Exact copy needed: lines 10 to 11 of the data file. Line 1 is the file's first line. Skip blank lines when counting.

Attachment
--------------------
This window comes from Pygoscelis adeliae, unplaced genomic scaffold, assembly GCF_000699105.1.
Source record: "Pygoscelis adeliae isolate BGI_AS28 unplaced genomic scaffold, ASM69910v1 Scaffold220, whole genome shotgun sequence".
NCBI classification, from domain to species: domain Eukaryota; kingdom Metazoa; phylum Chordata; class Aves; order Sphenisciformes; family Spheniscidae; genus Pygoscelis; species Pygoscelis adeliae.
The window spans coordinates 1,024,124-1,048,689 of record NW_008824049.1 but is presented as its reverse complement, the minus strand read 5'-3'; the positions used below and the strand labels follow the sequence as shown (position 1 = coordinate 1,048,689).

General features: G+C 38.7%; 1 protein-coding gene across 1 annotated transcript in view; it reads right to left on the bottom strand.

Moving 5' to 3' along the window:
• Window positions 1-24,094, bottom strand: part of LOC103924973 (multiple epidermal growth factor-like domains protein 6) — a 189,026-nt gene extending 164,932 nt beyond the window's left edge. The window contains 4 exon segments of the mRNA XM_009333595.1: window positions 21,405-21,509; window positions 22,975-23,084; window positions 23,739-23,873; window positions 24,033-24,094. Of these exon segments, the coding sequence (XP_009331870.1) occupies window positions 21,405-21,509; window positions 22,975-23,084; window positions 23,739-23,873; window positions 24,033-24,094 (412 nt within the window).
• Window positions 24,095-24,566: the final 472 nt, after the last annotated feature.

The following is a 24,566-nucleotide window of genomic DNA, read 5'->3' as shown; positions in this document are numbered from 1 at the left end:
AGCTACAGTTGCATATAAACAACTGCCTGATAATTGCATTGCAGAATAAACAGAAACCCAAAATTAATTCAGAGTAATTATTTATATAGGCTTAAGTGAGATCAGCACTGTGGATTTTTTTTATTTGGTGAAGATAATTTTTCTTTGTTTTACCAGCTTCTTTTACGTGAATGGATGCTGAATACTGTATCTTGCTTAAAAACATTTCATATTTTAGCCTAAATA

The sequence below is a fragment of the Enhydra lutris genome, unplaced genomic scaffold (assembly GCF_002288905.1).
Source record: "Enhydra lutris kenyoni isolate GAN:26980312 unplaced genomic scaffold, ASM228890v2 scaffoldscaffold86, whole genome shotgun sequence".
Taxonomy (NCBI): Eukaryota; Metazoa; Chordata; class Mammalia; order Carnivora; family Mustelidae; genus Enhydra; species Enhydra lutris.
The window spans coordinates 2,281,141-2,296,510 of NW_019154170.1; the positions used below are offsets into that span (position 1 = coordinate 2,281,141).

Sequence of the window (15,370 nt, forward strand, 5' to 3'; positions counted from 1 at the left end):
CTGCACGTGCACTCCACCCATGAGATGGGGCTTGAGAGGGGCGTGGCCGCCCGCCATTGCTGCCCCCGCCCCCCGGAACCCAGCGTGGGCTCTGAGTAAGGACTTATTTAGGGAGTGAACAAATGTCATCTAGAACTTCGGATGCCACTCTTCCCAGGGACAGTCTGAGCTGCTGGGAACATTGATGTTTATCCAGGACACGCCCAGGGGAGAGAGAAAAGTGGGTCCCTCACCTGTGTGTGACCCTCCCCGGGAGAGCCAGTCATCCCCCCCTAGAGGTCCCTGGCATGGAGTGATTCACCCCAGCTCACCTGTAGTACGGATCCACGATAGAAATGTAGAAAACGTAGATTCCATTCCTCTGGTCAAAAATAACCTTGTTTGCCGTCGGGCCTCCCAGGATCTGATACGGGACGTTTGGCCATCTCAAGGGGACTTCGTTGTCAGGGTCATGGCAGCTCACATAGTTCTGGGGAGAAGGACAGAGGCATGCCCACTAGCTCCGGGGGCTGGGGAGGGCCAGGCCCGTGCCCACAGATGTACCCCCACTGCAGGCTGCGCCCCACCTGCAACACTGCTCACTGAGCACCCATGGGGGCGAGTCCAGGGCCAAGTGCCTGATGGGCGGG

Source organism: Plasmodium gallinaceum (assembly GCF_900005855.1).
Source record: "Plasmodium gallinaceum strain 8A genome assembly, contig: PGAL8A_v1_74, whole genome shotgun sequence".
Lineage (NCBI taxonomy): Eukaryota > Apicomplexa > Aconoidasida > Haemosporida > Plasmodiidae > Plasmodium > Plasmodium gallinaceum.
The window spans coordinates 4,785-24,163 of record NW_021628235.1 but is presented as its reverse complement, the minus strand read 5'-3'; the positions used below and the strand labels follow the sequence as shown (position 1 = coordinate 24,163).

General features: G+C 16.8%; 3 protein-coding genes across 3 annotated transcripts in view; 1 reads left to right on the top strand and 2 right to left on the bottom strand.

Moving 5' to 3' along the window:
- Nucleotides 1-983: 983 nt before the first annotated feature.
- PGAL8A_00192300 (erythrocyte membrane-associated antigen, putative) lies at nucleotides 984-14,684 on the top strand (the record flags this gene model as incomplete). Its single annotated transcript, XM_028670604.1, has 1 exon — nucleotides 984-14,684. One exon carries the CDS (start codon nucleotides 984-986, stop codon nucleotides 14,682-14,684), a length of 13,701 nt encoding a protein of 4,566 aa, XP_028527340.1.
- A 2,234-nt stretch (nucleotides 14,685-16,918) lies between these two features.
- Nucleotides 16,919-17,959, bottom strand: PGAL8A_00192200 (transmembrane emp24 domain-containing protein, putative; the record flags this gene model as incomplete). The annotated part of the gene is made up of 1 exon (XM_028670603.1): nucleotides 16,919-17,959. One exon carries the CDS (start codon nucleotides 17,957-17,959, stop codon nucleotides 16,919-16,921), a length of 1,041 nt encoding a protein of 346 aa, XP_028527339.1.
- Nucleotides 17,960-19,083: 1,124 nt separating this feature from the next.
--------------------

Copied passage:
AGCTACAGTTGCATATAAACAACTGCCTGATAATTGCATTGCAGAATAAACAGAAACCCAAAATTAATTCAGAGTAATTATTTATATAGGCTTAAGTGAGATCAGCACTGTGGATTTTTTTTATTTGGTGAAGATAATTTTTCTTTGTTTTACCAGCTTCTTTTACGTGAATGGATGCTGAATACTGTATCTTGCTTAAAAACATTTCATATTTTAGCCTAAATA

The sequence below is a fragment of the Enhydra lutris genome, unplaced genomic scaffold (assembly GCF_002288905.1).